President Linda M. Gojak
NCTM Summing Up, March 7, 2013
ever spent time carefully planning a lesson only to find your students totally
unreceptive? Several years ago, I participated in an outstanding problem-solving
seminar and returned to my class eager to put many of the new ideas into
practice. Despite my enthusiasm, my students rebelled! Why weren’t my students
as excited about this as I was? Was it because they couldn’t solve the problem quickly
that they gave up with loud moans of protest?
the most common concerns I hear from teachers is that their students aren’t
motivated to do well in mathematics. Much has been written on the topic of motivation. There are motivational
speakers, seminars on motivation, studies on motivation, and books on
motivation. Key questions, however, remain: What motivates students to
enthusiastically embrace learning mathematics, and how does our instructional
practice affect student motivation?
can be intrinsic—we do something because we want to do it. We are intrinsically
motivated, for example, when the task is interesting or we have a clear purpose
for completing it. Extrinsic motivation, by contrast, implies that we have an
external reason for performing a task, such as a reward, a grade, or a promotion.
Ideally, we would like students to work hard in mathematics because they want
to, they find it interesting, and they see the importance of learning
mathematics. The reality for us as adults is that outside motivators, such as a
promotion, job opportunities, or a higher salary motivate us, and similar
rewards can be acceptable motivators for our students. However, these external
rewards should never be the sole reasons that we offer as we encourage students
to do mathematics to the best of their ability. Studies have shown that such
rewards can eventually inhibit the development of intrinsic motivation.
children build with blocks. The intensity with which they approach the work is
amazing. No assignment has been given to them. They do not have a particular
task to complete. They are not worried about making a mistake. No reward, other
than a construction that is personally satisfying, awaits the child. These
children are highly motivated and their motivation is truly intrinsic. What can
we learn about motivation from observing children at work? What are the implications
for our mathematics instruction?
children are naturally curious about the world. When this curiosity is
encouraged and students have the opportunity to explore mathematics in the
context of their world, they are interested and want to learn. Too often,
children enter school, and the gift of curiosity gets lost. In the student’s
mind, the goal becomes getting the correct answer or doing what the teacher
says to do. From preschool through high school, we must think about how we
structure our lessons and present tasks in ways that encourage students to maintain
their inherent curiosity.
students are persistent. They stick with a task, trying various approaches and
strategies, asking themselves and others questions until they reach a solution
that they find acceptable (intrinsic satisfaction), whether it is correct or
incorrect. When necessary, they return to the task willing to rethink their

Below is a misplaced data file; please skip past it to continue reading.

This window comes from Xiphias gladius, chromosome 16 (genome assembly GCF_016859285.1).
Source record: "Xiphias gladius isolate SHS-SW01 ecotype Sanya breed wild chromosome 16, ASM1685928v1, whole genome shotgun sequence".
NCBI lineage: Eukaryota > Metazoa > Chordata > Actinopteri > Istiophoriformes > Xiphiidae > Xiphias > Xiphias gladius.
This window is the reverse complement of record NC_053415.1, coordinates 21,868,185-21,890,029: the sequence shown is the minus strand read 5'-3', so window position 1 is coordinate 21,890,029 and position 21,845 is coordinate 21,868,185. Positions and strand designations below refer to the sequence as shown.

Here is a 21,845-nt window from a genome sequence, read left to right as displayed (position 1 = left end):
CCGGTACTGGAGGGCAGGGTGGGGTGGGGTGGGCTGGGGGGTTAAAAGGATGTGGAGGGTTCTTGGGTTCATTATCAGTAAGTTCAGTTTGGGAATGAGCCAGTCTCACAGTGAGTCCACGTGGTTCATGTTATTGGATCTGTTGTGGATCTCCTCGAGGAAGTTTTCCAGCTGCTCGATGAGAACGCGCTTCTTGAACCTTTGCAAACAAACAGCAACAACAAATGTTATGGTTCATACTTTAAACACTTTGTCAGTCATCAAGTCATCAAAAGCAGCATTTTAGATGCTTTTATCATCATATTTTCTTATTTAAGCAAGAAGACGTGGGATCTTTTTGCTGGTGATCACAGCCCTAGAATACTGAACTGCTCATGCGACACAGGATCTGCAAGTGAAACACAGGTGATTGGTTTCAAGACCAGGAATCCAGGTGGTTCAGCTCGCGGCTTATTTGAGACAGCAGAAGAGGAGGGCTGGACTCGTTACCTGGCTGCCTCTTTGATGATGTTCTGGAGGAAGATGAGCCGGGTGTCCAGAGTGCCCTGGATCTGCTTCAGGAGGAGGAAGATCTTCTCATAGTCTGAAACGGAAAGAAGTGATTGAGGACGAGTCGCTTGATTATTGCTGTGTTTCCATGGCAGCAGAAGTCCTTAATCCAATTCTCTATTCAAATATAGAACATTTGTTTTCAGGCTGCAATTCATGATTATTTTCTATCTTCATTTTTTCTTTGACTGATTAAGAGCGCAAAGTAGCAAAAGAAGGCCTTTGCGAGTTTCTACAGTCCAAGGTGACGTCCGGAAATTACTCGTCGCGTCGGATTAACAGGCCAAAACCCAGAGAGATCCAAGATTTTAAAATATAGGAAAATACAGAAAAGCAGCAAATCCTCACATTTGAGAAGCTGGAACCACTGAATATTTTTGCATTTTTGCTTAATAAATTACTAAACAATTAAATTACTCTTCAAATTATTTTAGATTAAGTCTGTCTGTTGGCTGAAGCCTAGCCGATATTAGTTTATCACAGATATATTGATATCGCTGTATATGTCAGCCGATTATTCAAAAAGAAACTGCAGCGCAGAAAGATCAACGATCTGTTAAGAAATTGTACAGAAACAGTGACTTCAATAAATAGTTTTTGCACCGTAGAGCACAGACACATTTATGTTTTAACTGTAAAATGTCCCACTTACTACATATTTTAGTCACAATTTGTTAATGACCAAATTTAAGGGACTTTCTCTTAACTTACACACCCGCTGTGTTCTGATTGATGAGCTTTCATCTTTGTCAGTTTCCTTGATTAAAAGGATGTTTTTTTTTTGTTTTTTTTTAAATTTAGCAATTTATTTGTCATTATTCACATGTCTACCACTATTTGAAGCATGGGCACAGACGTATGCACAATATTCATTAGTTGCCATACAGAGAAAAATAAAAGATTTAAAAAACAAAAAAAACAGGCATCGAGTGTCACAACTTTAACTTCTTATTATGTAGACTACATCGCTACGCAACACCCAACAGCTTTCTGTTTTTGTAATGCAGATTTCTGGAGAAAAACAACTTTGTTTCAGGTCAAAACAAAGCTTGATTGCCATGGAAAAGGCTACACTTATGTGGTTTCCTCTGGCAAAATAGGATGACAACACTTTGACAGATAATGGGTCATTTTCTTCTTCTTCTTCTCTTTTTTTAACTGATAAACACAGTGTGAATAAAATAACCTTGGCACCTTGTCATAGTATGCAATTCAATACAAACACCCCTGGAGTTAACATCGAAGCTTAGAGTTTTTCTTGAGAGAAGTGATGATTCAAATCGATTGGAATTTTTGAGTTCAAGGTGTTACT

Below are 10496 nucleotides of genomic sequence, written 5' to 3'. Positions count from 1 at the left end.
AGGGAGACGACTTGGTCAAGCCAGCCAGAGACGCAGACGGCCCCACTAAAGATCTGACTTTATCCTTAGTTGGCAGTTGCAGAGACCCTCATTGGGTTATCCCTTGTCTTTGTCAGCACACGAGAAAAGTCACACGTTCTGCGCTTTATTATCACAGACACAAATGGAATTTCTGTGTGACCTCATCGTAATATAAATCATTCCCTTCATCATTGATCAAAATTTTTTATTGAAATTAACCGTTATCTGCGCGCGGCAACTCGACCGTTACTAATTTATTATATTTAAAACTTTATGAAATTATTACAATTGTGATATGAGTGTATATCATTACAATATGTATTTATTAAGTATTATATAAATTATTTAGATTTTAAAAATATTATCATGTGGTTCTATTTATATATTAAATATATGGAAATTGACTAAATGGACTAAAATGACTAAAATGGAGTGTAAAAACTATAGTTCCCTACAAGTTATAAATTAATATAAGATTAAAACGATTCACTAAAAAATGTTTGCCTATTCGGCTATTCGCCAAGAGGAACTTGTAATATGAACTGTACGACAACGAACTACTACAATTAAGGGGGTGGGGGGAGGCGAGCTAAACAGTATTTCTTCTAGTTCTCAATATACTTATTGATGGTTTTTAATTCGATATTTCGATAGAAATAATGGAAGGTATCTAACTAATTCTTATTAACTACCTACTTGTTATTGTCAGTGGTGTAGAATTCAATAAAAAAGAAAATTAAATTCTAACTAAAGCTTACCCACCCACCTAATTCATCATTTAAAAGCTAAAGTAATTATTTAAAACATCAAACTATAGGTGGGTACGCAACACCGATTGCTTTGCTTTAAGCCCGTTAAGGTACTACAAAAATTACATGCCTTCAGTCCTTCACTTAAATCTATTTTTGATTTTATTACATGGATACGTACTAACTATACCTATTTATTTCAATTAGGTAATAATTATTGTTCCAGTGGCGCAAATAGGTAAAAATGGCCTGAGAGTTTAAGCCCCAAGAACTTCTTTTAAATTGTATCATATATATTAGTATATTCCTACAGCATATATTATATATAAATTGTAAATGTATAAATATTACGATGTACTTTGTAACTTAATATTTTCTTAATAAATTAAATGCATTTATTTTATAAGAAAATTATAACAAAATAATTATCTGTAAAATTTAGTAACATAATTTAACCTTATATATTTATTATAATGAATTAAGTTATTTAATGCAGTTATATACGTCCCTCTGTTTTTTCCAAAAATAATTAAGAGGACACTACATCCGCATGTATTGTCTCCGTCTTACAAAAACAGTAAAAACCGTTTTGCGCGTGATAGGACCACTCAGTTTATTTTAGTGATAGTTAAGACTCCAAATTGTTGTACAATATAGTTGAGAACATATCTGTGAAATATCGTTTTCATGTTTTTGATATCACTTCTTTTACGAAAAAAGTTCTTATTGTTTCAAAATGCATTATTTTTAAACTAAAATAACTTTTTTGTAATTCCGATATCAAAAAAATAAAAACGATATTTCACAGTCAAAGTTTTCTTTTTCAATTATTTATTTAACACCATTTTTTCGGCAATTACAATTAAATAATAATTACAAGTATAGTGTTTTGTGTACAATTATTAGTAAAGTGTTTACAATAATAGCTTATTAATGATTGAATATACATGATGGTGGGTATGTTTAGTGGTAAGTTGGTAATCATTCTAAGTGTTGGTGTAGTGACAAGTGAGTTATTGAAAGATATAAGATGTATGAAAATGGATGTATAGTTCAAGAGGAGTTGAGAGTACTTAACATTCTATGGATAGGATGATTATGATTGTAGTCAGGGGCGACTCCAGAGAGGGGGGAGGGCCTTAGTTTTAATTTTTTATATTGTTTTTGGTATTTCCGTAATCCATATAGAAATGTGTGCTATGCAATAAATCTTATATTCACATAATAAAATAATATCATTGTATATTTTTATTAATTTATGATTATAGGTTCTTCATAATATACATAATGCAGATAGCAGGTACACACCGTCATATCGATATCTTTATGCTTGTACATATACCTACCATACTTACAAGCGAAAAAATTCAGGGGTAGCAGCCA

solution process until they reach an accurate solution. To encourage
persistence in our students, our lessons should present optimal challenge. Tasks
should challenge students without overwhelming them. We must provide adequate
time for students to work on the task. Good tasks are likely to take more time.
Classwork and homework assignments must be carefully selected, ensuring that
they allow students to reason about and make sense of the mathematics that they
are learning. When possible, we should provide students with choices so that they
can select an assignment that is particularly interesting to them.
enter school confident and eager to learn. When students are confident about
their ability to do mathematics, they are motivated to explore new concepts
even if they are not immediately successful. As self-efficacy wanes, so does
motivation. If the mathematics doesn’t make sense to students, they often get
frustrated and lose interest. As teachers, we must provide the support that each
student needs to be successful. An encouraging word following a good effort can
go a long way. Scaffolding tasks and asking probing questions that move students
who are stuck (without telling them what to do), foster understanding and sense
In “Lesson from the TIMMS VideotapeStudy” (Teaching Children Mathematics, November
2000), Eugene Geist identifies seven characteristics of mathematicians as they
go about solving problems. Mathematicians—
work for a long time on a single problem;
with their colleagues and study the work of others;
prove for themselves that their solutions are correct;
on complex problems;
satisfaction from the process;
a sense of pride in attaining solutions;
unsuccessful attempts as stepping stones to solutions.
this list with your students. Encourage them to believe that they can become
mathematical thinkers. Discuss with colleagues how this list can influence your
teaching practice. Although we cannot force students to
be motivated in our classes, we can provide a learning environment that
encourages students to be curious, persistent, and confident.
way, I did not give up on my students and the importance of persistence in doing
(and teaching) mathematics. In subsequent lessons, I included more scaffolding
and intentional opportunities for my students to be successful. As their
confidence grew, so did their eagerness to try various strategies to solve
problems. I knew we had all grown a great deal when a group of students came to
me in April and asked, “Why did you save all of the easy problems for the end
of the year?” They had become problem solvers, and I was a better teacher!